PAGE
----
INTRODUCTION – IS BLACK A COLOUR
Happy new year from the art studio/gallery. Here’s hoping that you all have an amazing 2022 and that you may find time to join us here at the art school on an oil painting workshop or on Merrion Square for a chat and to view our latest collection of original oil paintings.
Since we broke for the Christmas holidays, we have been keeping the head down, working away on creating new workshops and paintings. For the workshops, we now have additional studies prepared on works by Constable, Van Gogh, Seago, Orpen, Leech, Swanzy, Cezanne and several Russian artists.
Over the next few months, we will be adding more studies focusing particularly on colour mixing, landscapes, still life’s, seascapes and florals.
This month on our blog, we are taking a high-level beginner’s look at BLACK.
Black is a non-colour, used since prehistoric times in charcoal form and has been adopted around the globe and throughout the ages used to symbolise many things, from darkness and evil, to the LBD “the Little Black Dress” a worldwide fashion staple.
Black has been used by all the great artists including Manet, Goya, Turner and Van Gogh.
Renoir has been quoted as saying: –
“…I have been forty years discovering that the queen of all colours is black.” 
It even had, Matisse  being quoted as saying: –
“When I didn’t know what colour to put down, I put down black … Black is a force: I used black as a ballast to simplify the construction …”
In 2014, we witnessed a dispute between two British artists, Anish Kapoor and Stuart Semple on who had the blackest black. However, since then, MIT went on to develop a black which was blacker given that it absorbed 99.995% of light. 
In terms of BLACK and its absorption of other colours, it’s worth taking extra care at the start of your painting journey and your use of black.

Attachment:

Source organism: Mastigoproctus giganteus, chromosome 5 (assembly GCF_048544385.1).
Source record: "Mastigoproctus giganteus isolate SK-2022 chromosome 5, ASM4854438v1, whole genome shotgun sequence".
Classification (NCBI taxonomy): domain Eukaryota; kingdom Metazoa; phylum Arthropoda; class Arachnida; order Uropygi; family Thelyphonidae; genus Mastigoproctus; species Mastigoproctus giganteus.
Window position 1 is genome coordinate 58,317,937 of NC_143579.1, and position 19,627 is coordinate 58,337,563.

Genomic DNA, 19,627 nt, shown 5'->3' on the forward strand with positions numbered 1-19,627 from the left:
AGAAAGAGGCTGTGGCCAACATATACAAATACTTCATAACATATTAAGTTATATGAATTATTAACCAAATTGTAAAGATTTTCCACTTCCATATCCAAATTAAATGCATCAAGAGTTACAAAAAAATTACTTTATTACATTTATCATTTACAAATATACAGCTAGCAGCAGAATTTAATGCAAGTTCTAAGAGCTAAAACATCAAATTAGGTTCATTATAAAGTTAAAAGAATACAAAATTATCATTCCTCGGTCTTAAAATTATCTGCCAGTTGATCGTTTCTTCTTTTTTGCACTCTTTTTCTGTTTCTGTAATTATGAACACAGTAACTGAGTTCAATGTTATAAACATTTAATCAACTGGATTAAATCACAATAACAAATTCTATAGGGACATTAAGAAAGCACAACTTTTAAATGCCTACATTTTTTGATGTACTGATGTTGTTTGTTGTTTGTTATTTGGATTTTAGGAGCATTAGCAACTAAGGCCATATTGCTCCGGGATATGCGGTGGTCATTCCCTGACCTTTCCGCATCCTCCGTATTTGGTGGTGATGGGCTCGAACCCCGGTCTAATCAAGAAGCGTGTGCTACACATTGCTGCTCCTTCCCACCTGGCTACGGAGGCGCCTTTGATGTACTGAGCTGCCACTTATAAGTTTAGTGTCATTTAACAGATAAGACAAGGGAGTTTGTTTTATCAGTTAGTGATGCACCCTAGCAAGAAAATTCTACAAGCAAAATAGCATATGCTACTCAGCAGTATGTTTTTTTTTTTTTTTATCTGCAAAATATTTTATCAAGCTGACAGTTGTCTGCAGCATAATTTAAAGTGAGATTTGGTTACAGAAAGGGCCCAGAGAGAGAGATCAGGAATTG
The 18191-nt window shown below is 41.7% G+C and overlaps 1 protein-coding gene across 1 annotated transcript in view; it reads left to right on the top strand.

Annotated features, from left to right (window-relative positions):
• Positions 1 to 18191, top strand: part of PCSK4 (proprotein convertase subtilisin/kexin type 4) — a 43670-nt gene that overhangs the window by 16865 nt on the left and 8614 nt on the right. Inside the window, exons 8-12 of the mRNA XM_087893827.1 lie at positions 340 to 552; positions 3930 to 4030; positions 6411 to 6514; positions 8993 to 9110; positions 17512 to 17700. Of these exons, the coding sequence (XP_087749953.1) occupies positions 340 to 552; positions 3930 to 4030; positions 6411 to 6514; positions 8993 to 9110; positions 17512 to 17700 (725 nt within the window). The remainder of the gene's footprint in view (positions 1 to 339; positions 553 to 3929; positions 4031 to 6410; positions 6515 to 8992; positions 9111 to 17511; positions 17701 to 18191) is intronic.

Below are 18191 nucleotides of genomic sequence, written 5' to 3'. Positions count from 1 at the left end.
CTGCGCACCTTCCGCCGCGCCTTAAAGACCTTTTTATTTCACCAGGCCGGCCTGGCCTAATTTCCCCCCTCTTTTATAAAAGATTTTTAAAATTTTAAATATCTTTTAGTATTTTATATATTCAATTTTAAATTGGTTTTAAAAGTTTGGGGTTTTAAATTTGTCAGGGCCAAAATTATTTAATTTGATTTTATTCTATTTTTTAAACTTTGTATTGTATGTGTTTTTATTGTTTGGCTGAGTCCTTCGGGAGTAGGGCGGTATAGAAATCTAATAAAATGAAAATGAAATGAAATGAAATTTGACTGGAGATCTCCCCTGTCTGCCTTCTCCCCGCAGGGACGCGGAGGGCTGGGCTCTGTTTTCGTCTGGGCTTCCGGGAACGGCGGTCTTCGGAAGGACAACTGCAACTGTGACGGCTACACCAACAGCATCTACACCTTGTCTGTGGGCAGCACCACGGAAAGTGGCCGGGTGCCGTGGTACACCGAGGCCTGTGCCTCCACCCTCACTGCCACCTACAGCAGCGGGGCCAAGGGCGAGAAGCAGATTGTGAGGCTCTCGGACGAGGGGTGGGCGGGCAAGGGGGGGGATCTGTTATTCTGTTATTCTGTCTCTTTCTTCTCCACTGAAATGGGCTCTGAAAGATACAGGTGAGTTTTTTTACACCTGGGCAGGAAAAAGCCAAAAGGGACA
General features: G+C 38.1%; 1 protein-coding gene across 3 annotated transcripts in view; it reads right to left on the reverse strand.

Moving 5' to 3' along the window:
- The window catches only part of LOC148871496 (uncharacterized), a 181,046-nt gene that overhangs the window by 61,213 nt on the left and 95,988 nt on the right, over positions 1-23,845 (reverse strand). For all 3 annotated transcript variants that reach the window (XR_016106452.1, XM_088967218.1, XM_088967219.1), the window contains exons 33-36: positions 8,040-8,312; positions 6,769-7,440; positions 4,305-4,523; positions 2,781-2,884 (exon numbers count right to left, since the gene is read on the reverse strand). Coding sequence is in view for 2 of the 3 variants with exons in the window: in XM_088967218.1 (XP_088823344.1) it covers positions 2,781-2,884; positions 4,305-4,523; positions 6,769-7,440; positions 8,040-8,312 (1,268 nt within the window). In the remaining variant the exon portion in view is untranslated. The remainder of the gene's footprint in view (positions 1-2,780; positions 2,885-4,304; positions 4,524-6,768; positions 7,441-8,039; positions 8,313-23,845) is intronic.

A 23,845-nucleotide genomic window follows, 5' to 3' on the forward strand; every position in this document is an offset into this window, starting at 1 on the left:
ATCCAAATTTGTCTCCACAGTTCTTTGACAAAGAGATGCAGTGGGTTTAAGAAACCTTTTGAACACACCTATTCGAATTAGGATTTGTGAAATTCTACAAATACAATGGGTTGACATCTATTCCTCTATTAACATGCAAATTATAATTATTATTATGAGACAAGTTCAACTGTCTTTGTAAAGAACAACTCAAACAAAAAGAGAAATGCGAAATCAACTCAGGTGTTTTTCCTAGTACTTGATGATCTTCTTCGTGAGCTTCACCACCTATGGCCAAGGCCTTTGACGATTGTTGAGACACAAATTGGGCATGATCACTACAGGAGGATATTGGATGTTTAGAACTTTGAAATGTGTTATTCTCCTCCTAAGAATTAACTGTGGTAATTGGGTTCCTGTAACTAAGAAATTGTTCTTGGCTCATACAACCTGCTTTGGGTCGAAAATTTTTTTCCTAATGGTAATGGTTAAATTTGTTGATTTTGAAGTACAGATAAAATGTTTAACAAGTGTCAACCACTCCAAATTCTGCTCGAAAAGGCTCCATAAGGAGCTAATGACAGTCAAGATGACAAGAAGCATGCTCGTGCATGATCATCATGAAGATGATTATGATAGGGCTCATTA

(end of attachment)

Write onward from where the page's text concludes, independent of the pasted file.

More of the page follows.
Here at the art school, we generally start a beginner student on their first night with paintings using only Titanium White and Ivory Black. Over the following weeks, the beginner student progresses straight to painting in colour.
However, as they progress, we have discovered, that there is always a want or a need by some students to use ivory black straight from the tube. So, to curb this trend, we have added paintings that show the effects of using ivory black, neat, which is really to absorb/deaden the other colours used and the paintings overall as a whole.
Instead, we now encourage that students, depending on the painting situation, either: –
- mix their own blacks (using for example a dark red, blue and/or orange (any raw or burnt umbers)); or
- add a dark transparent colour to the ivory black paint (such as alizarin crimson, prussian or indigo blue, sap green or a burnt or raw umber etc.)
which should enhance rather than absorb the colours in the painting.
SHADES OF BLACK
Generally, a shade is a colour to which black has been added.
Below, however, is a very quick guide to some of the most common blacks available on the market, including Ivory, Mars and Lamp Black.
The information below was extracted from K&M Evans Art Website *.
- Chromatic Black (transparent & neutral)
- Ivory Black (semi-transparent & slightly warm)
- Mars Black (opaque & slightly warm)
MICHAEL HARDING (extra to the above)
- Lamp Black (opaque & slightly warm bluish)
- Vine Back
OLD HOLLAND (extra to the above)
- Ivory Extra Black
- Scheveningen Black
WINSOR & NEWTON – ARTIST (extra to the above)
- Blue Black (semi-opaque)
- Perylene Black (transparent with a green undertone)
ARTISTS WHO PAINTED & EXPLORED WITH BLACK